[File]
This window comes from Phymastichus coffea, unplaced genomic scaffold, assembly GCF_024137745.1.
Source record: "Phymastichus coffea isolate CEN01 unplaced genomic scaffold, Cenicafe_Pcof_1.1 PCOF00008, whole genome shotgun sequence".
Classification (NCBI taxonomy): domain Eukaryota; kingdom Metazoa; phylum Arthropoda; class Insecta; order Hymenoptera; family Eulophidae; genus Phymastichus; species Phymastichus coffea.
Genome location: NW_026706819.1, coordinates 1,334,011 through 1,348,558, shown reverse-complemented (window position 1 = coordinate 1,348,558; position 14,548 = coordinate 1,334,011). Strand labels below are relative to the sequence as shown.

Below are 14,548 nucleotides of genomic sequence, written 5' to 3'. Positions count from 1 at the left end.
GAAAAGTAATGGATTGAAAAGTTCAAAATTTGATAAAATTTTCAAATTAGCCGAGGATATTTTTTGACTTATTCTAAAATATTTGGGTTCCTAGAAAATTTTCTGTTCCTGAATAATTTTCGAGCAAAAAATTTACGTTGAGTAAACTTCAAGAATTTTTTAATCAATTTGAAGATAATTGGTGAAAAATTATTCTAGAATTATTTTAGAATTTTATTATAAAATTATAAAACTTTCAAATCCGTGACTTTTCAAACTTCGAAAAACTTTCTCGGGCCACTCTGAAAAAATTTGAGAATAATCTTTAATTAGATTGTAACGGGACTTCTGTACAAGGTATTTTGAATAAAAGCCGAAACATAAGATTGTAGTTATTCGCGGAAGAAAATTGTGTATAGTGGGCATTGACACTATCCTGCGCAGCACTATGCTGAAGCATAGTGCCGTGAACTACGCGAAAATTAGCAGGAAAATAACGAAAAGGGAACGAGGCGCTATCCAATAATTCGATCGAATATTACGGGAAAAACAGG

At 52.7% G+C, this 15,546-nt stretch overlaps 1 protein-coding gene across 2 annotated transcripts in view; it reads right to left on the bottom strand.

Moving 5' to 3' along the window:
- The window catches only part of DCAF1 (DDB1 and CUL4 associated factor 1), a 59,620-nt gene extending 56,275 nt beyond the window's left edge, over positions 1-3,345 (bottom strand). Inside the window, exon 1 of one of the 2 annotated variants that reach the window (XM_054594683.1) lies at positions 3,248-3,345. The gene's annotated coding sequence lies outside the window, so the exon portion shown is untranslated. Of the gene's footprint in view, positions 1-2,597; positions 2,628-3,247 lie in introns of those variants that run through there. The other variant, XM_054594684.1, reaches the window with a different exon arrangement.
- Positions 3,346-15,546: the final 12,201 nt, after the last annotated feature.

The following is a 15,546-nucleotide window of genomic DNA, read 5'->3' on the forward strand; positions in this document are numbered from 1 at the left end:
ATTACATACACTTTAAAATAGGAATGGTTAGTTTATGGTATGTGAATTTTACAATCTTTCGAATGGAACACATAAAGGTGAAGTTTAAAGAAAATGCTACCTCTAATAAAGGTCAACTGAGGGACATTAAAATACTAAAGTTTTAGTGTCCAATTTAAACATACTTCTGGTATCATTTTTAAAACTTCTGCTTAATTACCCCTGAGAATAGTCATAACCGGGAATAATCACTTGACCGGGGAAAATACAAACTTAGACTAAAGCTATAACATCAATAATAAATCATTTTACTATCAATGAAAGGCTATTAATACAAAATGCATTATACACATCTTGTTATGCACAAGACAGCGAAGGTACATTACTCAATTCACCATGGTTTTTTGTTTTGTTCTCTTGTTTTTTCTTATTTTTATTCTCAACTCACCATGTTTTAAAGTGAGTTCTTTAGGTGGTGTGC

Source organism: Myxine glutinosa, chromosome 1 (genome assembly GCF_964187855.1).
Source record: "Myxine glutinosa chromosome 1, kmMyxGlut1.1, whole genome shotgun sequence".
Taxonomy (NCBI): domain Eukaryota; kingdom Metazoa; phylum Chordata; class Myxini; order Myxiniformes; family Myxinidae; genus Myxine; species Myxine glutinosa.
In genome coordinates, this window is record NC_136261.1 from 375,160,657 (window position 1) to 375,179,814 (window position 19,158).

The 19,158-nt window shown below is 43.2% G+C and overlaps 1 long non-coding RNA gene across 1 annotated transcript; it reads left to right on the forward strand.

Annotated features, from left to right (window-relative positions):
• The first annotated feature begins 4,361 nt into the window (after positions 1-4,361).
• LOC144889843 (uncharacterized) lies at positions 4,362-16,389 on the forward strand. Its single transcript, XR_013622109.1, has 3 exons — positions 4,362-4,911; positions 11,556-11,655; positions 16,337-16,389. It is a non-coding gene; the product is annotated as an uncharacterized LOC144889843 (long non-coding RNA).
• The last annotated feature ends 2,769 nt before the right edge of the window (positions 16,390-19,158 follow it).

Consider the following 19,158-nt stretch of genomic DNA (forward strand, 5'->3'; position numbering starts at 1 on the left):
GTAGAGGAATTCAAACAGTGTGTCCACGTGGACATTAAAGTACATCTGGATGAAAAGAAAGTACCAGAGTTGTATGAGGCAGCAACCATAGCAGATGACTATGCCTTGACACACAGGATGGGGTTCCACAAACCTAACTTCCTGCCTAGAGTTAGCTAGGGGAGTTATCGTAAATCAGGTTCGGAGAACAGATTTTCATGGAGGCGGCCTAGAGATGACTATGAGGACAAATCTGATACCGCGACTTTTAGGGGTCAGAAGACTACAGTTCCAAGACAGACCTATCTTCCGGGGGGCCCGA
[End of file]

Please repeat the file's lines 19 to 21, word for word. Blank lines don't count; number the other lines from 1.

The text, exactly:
• The first annotated feature begins 4,361 nt into the window (after positions 1-4,361).
• LOC144889843 (uncharacterized) lies at positions 4,362-16,389 on the forward strand. Its single transcript, XR_013622109.1, has 3 exons — positions 4,362-4,911; positions 11,556-11,655; positions 16,337-16,389. It is a non-coding gene; the product is annotated as an uncharacterized LOC144889843 (long non-coding RNA).
• The last annotated feature ends 2,769 nt before the right edge of the window (positions 16,390-19,158 follow it).